U.S. government debt prices were slightly higher on Thursday ahead of fresh weekly jobless claims figures, after the Federal Reserve pledged to keep interest rates close to zero until the U.S. economy is firing on all cylinders.
At around 2:20 a.m. ET, the yield on the benchmark 10-year Treasury note was lower at 0.6077%, while the yield on the 30-year bond was down slightly at 1.2334%. Yields move inversely to prices.
Unemployment claims totals for the week ending April 25 are due for release at 8:30 a.m. ET, with a consensus 3.5 million new filings expected, according to Dow Jones.
The previous week saw 4.4 million Americans filing for unemployment, taking the total to 26.4 million over a five-week period amid an unprecedented number of layoffs and furloughs due to coronavirus pandemic.
Following this week’s Federal Open Market Committee (FOMC) meeting, the Fed on Wednesday decided to maintain its current interest rate target range of between 0% and 0.25%.
The central bank said this would remain the case until full employment returns and inflation gets back to around the Fed’s long-stated 2% goal. The Fed cautioned that the ongoing coronavirus pandemic will “weigh heavily” on the near-term outlook, posing “considerable risks” in the medium term.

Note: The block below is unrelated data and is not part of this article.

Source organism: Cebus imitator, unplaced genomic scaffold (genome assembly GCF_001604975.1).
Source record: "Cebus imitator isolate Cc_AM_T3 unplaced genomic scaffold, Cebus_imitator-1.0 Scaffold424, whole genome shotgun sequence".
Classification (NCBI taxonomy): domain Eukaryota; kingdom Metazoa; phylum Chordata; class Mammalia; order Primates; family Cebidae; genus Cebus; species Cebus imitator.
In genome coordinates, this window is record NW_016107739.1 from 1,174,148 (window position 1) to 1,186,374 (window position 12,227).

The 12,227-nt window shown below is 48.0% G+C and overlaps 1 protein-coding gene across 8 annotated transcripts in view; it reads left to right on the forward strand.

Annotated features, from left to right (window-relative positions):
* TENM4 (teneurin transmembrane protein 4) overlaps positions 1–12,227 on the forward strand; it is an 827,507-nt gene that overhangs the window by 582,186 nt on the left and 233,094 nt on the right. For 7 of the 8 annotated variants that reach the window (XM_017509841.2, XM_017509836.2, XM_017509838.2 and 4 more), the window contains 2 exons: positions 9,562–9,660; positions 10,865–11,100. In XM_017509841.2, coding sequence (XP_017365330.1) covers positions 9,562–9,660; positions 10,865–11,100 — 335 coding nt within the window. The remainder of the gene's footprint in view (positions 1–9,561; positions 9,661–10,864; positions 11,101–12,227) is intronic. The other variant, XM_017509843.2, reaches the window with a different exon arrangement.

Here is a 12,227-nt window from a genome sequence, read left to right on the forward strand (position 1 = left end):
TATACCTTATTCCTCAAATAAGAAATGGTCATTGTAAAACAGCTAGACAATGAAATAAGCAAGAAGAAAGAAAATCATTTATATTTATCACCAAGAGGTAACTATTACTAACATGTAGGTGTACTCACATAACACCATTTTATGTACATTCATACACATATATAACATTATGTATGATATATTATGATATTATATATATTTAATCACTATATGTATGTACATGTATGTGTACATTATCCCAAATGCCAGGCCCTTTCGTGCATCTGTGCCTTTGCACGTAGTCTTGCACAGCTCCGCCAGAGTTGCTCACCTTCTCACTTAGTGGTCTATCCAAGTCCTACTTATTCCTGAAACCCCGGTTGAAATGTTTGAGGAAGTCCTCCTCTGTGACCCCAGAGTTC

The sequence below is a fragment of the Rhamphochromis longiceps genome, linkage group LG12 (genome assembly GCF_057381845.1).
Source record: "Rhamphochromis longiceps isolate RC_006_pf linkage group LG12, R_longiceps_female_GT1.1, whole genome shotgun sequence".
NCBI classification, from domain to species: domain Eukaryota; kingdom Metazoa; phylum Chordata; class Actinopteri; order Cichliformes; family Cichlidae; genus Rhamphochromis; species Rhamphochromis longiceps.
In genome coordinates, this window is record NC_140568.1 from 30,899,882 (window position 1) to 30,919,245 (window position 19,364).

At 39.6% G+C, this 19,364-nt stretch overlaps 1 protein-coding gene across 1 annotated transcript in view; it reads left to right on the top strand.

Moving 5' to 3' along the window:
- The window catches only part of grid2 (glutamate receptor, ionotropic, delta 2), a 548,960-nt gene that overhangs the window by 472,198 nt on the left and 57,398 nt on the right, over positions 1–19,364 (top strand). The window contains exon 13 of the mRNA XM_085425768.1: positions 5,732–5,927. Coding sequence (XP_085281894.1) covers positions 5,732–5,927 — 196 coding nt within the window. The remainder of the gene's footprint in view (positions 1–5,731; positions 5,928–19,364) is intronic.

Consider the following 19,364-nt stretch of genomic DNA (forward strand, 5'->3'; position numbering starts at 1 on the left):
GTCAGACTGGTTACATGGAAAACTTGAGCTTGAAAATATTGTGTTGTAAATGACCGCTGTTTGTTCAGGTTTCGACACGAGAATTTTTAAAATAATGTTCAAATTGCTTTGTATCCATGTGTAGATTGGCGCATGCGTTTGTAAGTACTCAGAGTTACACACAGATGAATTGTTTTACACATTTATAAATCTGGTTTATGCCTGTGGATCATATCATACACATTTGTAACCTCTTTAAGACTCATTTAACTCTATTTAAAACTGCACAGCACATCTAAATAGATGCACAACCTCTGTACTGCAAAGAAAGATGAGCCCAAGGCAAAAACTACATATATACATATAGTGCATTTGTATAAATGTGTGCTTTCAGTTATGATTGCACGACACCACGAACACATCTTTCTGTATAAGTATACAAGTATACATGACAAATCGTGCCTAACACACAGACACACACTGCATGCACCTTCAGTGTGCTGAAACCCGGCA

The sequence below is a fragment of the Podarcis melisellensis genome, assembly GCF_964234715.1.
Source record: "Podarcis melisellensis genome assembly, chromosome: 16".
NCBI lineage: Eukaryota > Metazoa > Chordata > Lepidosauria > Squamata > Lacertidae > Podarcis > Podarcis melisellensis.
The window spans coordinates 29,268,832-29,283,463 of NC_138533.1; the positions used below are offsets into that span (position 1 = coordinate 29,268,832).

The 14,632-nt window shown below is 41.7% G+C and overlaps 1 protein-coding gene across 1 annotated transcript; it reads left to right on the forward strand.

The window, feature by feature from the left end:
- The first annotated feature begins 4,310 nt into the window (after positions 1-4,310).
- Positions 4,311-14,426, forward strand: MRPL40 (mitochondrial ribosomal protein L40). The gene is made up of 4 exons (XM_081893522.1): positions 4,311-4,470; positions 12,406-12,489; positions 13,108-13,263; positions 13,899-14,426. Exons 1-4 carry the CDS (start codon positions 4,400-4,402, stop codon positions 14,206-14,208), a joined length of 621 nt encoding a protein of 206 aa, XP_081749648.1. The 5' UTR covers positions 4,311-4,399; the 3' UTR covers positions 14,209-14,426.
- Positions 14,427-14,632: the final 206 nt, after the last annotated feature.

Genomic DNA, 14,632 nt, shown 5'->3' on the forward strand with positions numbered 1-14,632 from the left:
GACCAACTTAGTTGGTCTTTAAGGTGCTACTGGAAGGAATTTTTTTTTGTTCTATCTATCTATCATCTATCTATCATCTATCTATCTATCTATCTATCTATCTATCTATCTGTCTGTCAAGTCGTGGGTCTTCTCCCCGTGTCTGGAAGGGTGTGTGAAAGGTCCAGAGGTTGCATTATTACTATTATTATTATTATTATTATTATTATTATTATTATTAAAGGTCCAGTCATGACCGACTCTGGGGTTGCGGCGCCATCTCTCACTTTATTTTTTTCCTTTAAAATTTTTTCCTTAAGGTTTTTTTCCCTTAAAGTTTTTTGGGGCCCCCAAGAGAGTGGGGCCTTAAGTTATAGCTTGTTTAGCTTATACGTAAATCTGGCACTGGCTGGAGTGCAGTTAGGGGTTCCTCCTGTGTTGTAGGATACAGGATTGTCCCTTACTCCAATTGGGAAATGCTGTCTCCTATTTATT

Concern for the state of the economy deepened Wednesday as first-quarter GDP (gross domestic product) from the Commerce Department showed the sharpest economic contraction since the financial crisis, shrinking by 4.8%.
With lockdowns ravaging economic activity and millions of Americans filing for unemployment each week, economists are bracing for a record slump in output for the second quarter.
Investors are also reacting to news of a potentially positive result to a study from Gilead Sciences into the use of antiviral drug remdesivir as a potential treatment for the coronavirus, which is driving some risk-on sentiment going into Thursday on Wall Street.
A host of March PCE (personal consumption expenditures) inflation data is also due at 8:30 a.m. ET, along with personal income and spending figures for March.
Auctions will be held Thursday for $90 billion of 4-week Treasury bills, $70 billion of 8-week bills and $30 billion of 154-day bills.
– CNBC’s Patti Domm, Yun Li and Maggie Fitzgerald contributed reporting.